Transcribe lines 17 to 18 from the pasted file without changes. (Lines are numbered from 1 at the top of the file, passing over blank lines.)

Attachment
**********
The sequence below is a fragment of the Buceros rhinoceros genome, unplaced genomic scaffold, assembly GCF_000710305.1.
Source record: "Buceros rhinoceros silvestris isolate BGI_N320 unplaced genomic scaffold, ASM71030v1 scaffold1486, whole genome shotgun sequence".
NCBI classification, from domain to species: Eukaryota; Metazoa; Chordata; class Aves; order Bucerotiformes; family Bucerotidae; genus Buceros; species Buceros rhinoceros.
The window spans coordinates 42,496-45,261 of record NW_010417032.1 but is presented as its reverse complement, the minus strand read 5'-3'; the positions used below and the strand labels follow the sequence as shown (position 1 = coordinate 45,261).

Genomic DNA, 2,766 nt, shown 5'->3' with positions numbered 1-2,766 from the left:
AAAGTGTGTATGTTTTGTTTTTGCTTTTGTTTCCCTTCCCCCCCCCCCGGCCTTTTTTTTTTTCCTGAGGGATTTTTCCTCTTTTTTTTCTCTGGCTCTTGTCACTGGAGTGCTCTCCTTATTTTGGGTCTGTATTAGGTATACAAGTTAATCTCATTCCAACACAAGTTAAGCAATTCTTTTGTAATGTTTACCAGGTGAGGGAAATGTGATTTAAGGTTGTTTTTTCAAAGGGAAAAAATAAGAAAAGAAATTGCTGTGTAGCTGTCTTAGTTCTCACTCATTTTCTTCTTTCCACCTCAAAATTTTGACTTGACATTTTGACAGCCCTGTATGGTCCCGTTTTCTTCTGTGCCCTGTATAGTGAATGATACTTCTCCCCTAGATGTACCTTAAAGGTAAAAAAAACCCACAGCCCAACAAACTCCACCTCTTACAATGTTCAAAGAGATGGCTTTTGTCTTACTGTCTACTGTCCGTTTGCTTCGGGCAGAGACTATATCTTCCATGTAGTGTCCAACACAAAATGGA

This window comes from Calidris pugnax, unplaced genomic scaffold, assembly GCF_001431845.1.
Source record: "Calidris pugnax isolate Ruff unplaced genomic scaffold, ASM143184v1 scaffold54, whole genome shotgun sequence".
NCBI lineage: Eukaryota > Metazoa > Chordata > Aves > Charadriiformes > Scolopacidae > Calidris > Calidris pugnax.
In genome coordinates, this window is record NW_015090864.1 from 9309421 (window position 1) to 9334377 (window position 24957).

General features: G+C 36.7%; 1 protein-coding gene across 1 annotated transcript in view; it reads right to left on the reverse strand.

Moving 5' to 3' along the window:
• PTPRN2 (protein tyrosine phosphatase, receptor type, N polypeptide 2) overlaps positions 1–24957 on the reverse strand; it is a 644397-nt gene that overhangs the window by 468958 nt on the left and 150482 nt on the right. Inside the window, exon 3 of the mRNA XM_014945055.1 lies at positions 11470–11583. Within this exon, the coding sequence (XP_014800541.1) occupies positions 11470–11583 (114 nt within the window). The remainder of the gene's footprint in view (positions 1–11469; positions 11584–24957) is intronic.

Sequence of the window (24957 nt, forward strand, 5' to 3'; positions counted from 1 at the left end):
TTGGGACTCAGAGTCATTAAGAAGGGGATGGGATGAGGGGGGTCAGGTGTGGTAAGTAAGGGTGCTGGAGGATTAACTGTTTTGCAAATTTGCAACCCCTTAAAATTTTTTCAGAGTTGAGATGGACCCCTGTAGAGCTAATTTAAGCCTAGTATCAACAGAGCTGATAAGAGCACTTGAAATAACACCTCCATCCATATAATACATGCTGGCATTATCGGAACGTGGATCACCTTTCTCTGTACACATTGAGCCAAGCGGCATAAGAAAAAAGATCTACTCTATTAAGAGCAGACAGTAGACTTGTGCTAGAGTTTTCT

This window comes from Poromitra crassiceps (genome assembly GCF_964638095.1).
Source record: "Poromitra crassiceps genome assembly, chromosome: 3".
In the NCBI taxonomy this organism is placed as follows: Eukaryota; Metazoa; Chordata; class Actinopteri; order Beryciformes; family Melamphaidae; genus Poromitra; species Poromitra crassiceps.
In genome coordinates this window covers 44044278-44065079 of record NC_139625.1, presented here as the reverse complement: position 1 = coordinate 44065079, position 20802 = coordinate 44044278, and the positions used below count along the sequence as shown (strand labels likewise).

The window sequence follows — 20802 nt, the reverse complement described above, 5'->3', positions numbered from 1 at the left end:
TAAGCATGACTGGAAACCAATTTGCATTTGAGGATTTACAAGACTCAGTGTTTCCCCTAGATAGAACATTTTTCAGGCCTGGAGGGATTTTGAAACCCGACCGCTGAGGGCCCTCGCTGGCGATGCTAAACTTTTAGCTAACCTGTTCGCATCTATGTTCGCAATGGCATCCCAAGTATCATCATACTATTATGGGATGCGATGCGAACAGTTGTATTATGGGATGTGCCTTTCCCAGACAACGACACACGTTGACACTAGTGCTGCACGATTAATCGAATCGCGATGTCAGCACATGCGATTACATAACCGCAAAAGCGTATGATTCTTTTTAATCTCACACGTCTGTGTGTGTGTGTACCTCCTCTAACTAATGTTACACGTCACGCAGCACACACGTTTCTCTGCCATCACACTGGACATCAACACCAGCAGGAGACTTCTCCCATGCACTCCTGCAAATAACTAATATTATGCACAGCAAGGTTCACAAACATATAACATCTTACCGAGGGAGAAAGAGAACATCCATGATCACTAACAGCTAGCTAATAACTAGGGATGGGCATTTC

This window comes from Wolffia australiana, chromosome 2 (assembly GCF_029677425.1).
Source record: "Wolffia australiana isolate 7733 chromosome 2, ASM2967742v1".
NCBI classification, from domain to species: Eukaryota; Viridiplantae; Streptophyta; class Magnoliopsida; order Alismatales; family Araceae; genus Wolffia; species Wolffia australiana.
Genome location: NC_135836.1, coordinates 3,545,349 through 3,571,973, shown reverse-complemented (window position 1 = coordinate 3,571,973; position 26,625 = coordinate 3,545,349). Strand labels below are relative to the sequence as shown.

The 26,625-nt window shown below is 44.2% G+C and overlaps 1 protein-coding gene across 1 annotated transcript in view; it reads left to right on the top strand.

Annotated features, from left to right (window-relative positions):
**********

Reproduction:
Source record: "Poromitra crassiceps genome assembly, chromosome: 3".
In the NCBI taxonomy this organism is placed as follows: Eukaryota; Metazoa; Chordata; class Actinopteri; order Beryciformes; family Melamphaidae; genus Poromitra; species Poromitra crassiceps.